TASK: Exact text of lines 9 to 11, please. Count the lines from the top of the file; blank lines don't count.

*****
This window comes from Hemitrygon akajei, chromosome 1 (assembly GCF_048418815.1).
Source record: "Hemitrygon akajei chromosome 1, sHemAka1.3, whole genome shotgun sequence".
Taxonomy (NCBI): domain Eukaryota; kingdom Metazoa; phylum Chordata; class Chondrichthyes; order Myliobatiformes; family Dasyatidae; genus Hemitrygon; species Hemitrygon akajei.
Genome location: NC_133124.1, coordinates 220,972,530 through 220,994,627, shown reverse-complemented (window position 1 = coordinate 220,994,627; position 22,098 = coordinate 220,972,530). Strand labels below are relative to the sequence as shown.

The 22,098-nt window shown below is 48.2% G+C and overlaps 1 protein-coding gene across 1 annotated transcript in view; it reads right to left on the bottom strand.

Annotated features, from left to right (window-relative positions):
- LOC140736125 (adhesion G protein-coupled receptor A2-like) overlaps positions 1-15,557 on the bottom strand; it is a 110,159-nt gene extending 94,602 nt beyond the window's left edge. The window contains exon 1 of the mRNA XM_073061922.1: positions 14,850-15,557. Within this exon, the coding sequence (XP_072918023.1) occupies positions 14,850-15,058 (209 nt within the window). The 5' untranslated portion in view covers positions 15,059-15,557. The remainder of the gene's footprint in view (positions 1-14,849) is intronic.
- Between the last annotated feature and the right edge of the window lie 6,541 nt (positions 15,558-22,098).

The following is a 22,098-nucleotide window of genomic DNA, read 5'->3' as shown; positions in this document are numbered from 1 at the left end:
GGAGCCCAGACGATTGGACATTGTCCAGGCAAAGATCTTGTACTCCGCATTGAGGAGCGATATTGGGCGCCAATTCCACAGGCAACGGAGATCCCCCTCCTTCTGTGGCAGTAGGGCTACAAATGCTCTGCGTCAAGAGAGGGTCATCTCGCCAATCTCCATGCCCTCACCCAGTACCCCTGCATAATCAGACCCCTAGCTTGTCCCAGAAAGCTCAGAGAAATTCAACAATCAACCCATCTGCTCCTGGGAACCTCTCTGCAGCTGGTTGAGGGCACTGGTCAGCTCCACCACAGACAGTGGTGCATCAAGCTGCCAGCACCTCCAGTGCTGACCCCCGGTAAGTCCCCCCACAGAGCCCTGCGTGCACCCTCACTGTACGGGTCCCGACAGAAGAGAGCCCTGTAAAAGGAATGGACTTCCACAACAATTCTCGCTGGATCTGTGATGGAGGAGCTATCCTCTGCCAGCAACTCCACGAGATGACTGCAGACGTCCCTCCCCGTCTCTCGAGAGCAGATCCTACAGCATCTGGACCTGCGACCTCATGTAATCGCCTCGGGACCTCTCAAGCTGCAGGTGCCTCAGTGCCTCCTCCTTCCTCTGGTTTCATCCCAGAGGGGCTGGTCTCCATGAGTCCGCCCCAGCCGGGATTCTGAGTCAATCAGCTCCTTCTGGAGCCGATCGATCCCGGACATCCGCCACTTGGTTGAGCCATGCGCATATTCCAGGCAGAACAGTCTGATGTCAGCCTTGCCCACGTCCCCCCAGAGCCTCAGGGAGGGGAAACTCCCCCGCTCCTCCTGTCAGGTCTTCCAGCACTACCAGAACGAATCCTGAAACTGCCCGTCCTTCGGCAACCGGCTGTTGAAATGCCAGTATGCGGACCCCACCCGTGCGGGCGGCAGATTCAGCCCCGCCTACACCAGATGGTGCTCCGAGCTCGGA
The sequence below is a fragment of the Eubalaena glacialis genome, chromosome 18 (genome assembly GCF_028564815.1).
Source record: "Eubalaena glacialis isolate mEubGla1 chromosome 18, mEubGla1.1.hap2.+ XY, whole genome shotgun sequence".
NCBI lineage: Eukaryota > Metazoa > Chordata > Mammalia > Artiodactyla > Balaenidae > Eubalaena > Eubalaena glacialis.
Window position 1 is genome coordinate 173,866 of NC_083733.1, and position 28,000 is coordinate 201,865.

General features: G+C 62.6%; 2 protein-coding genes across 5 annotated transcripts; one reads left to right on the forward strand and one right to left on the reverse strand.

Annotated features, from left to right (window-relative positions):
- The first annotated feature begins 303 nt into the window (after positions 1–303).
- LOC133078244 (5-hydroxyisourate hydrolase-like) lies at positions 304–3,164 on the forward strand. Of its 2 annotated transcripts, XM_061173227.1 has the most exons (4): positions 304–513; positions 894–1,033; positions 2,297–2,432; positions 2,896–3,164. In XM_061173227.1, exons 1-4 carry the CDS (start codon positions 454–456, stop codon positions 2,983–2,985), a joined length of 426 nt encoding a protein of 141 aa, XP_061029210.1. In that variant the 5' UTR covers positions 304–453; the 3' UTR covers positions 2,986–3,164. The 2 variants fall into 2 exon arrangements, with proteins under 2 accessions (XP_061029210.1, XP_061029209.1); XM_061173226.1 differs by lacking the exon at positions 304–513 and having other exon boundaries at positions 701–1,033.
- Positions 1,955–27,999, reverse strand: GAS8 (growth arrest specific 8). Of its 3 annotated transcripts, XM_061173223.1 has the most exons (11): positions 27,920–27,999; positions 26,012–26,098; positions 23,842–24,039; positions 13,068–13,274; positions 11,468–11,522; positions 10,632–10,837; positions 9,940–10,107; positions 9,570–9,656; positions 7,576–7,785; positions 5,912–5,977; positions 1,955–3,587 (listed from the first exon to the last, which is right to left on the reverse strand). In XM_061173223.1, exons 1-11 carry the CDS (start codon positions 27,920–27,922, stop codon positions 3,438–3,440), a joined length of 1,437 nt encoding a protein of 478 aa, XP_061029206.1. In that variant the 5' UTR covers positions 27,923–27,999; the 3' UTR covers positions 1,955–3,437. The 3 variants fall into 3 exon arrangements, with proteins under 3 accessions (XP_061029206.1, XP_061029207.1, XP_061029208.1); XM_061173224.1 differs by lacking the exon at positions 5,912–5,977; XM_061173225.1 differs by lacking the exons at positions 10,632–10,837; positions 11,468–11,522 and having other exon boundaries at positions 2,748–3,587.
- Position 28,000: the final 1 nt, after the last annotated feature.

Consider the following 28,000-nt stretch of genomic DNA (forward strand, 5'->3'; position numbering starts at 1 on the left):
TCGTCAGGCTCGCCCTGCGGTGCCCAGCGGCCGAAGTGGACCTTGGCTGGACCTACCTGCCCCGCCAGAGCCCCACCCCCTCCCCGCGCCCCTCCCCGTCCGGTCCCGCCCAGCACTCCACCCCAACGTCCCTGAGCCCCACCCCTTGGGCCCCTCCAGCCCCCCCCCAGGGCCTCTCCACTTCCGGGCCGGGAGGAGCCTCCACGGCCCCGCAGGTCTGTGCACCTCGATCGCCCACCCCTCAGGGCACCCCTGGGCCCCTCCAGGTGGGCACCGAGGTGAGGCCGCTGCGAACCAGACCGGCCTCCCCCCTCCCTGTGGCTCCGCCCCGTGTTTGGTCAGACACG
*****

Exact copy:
The following is a 22,098-nucleotide window of genomic DNA, read 5'->3' as shown; positions in this document are numbered from 1 at the left end:
GGAGCCCAGACGATTGGACATTGTCCAGGCAAAGATCTTGTACTCCGCATTGAGGAGCGATATTGGGCGCCAATTCCACAGGCAACGGAGATCCCCCTCCTTCTGTGGCAGTAGGGCTACAAATGCTCTGCGTCAAGAGAGGGTCATCTCGCCAATCTCCATGCCCTCACCCAGTACCCCTGCATAATCAGACCCCTAGCTTGTCCCAGAAAGCTCAGAGAAATTCAACAATCAACCCATCTGCTCCTGGGAACCTCTCTGCAGCTGGTTGAGGGCACTGGTCAGCTCCACCACAGACAGTGGTGCATCAAGCTGCCAGCACCTCCAGTGCTGACCCCCGGTAAGTCCCCCCACAGAGCCCTGCGTGCACCCTCACTGTACGGGTCCCGACAGAAGAGAGCCCTGTAAAAGGAATGGACTTCCACAACAATTCTCGCTGGATCTGTGATGGAGGAGCTATCCTCTGCCAGCAACTCCACGAGATGACTGCAGACGTCCCTCCCCGTCTCTCGAGAGCAGATCCTACAGCATCTGGACCTGCGACCTCATGTAATCGCCTCGGGACCTCTCAAGCTGCAGGTGCCTCAGTGCCTCCTCCTTCCTCTGGTTTCATCCCAGAGGGGCTGGTCTCCATGAGTCCGCCCCAGCCGGGATTCTGAGTCAATCAGCTCCTTCTGGAGCCGATCGATCCCGGACATCCGCCACTTGGTTGAGCCATGCGCATATTCCAGGCAGAACAGTCTGATGTCAGCCTTGCCCACGTCCCCCCAGAGCCTCAGGGAGGGGAAACTCCCCCGCTCCTCCTGTCAGGTCTTCCAGCACTACCAGAACGAATCCTGAAACTGCCCGTCCTTCGGCAACCGGCTGTTGAAATGCCAGTATGCGGACCCCACCCGTGCGGGCGGCAGATTCAGCCCCGCCTACACCAGATGGTGCTCCGAGCTCGGA
The sequence below is a fragment of the Eubalaena glacialis genome, chromosome 18 (genome assembly GCF_028564815.1).